How To Adapt Your Training When Things Go Wrong

May 10, 2022

It is pretty easy nowadays to find the perfect training plan online for whatever event you have coming up. The difficulty is that life is not perfect so, more often than not, that plan has to be adapted. We’re going to take a look at some common problems that can scupper your ‘perfect’ training plan, and how to deal with them.


The most common issues that trip up our training programs are injury, sickness or simply that your life-schedule simply gets overloaded. Instead of seeing these as obstacles to smash through, try to see them as signals that it is time to adapt your training.


Injury Has Side-lined Me!


Injuries are the worst. Your mind is desperate to get out there training, but your body will not allow it. Most of us have suffered this at some point, and probably come back far too soon because we feel like we are missing out and getting weaker.


The thing is, this is the ideal opportunity to focus on the things that we always say we ‘don’t have time for’, but we know we should be doing.


Flexibility Work – For most endurance athletes we enjoy putting ourselves through long, arduous training session. Sitting on the floor of our living room, gently stretching doesn’t quite feel like work, but this is exactly the type of thing you should be doing to protect yourself from further injuries. You have a groin strain? Fine, do some work on ankle flexibility, or on your shoulders – it is highly unlikely that your injury will totally stop you from working on this.


Meditation – We did a whole article on how meditation can help you become a better athlete, but the reality is that many of us will see an hour running as more beneficial than an hour sitting on the floor ‘visualising’. However, if the option of hitting the road is taken from your hands, then give it a go!


I Am Sick!


We all get sick from time to time, it happens; we are not machines. However, think back to the last time you were laid up in bed and what actually led to it? Most likely lack of sleep, over-training, poor diet, stress, or a combination of these. Keep an eye on these areas in particular and try to make changes before you fall ill. That said, if and when you are too sick to train here are some activities that can keep you sane.


Look Back At Your Successes – As athletes, we are very forward-focused, but let us not forget our past achievements. Grab your old competition photos and run through the events in your mind, from the start to that glorious moment of crossing the finish line. Pat yourself on the back and remind yourself that you are pretty awesome! Those positive feelings are only going to help you recover faster too.


Look Forward To The Coming Season – Take the time out of training to list down the events that you want to join for the coming year. Maybe you want to branch out into other disciplines; marathon swims, off-road triathlons, trail running? Now is the time to search out new opportunities. Failing that, why not spend some time looking for new gear? Everyone loves new toys, so give yourself an endorphin hit by treating yourself to some new equipment that will arrive just in time for your recovery?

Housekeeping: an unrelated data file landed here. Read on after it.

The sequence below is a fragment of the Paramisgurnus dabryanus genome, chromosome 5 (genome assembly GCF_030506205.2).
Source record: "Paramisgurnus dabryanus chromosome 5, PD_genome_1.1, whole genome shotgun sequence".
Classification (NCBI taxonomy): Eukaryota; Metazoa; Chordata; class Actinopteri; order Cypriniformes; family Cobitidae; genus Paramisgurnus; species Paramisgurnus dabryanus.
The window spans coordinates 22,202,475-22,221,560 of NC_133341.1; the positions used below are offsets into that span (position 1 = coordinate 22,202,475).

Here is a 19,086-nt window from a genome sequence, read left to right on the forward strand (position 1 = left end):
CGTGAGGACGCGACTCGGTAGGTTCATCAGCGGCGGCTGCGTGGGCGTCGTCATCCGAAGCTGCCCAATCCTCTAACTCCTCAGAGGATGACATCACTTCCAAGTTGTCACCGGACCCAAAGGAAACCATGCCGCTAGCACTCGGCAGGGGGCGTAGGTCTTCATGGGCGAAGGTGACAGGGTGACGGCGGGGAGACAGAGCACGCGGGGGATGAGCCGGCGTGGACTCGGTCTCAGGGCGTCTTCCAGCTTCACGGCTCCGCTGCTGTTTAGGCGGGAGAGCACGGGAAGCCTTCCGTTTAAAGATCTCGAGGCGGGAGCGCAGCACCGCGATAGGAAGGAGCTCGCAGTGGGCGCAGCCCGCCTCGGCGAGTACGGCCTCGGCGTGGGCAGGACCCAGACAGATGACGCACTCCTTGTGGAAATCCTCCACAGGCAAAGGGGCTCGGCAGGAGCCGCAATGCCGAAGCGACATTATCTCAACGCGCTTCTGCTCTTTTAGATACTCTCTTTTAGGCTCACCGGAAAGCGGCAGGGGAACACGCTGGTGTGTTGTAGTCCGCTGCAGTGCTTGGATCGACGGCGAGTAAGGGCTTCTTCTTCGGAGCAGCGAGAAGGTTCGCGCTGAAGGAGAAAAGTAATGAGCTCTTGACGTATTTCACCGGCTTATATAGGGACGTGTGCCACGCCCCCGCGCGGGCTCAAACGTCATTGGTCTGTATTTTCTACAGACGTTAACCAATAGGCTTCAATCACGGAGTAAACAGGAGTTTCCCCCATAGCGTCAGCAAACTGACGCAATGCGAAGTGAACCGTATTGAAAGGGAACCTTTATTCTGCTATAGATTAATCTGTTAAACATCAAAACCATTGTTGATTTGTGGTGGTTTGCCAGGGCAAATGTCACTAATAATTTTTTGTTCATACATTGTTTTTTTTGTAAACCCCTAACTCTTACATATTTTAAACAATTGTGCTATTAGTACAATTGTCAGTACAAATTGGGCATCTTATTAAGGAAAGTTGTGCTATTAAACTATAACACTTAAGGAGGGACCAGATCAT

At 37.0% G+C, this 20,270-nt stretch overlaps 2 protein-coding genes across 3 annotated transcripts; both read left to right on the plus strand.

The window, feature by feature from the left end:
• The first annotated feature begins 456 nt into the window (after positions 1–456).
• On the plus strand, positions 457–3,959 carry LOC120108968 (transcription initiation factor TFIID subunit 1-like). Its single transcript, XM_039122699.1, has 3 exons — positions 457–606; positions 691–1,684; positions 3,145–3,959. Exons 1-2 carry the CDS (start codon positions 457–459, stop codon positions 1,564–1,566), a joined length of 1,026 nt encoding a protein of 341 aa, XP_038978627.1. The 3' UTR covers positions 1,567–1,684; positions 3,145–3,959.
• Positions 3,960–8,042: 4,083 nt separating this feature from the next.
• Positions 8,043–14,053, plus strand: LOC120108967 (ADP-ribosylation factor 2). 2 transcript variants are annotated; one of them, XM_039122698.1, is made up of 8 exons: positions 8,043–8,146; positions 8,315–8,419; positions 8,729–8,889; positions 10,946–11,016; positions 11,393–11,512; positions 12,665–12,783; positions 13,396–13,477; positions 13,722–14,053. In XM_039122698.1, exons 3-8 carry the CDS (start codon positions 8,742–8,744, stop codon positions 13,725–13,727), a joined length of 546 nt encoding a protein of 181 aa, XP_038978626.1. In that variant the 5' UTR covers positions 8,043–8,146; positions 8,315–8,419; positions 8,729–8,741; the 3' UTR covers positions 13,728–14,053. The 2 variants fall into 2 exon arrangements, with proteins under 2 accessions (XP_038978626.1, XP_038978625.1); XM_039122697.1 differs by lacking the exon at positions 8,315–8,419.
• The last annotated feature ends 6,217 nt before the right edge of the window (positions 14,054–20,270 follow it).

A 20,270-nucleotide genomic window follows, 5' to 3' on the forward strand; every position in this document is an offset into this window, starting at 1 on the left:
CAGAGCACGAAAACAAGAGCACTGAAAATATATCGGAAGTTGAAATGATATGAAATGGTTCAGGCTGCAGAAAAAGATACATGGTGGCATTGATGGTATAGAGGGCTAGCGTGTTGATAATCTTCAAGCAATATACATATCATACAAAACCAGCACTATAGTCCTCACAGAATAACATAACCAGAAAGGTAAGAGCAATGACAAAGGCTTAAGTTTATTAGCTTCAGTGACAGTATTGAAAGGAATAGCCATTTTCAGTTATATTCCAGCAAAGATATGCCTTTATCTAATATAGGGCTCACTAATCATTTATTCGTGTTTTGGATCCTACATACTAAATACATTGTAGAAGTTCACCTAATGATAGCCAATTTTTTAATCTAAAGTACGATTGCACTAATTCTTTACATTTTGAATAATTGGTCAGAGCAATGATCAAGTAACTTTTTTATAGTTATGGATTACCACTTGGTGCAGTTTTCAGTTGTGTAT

Life Is Getting In The Way


Whether it’s work commitments that keep you back at the office, or unforeseen family events, life sometimes throws unexpected challenges at you that will affect your training. We wrote extensively on how to balance work and training, but the overall take home is that we need to be flexible.


Create A ‘Bag Of Tricks’ – Trying to work against the challenges that life throws at you is futile. Instead, make a list of exercises that you can dip into whenever an unexpected commitment comes up. This way you won’t feel like you are ‘missing out’ on a planned training session, but rather that you get the opportunity to dip into your rarely used activities. Keep them short, and focus them to your overall goals:


  • 15-minute core workout
  • 10 minutes on the balance board (throwing a tennis ball at the wall for extra skill)
  • 10 -minute visualisation session of your next race/big training day
  • 15 minutes stretching for hip flexors, hamstrings and glutes

The options are endless, but the point is that if you are flexible with your training then your perception is altered in that rather than having a training session taken away, you have the chance to do something that you wouldn’t normally do.


Final Thoughts


Being able to adapt is a key skill that we need if we are going to be able to train at our best and also hold down all the other roles that we have in life, be that as an employee, a mother, a son or a partner. If we accept that now, and make a plan for when our training is affected, by injury, sickness, or life in general, then we can be more relaxed when it does happen.


Written for Innerforce by Stewart Spiessens.

Photos. @ryans.journey.back


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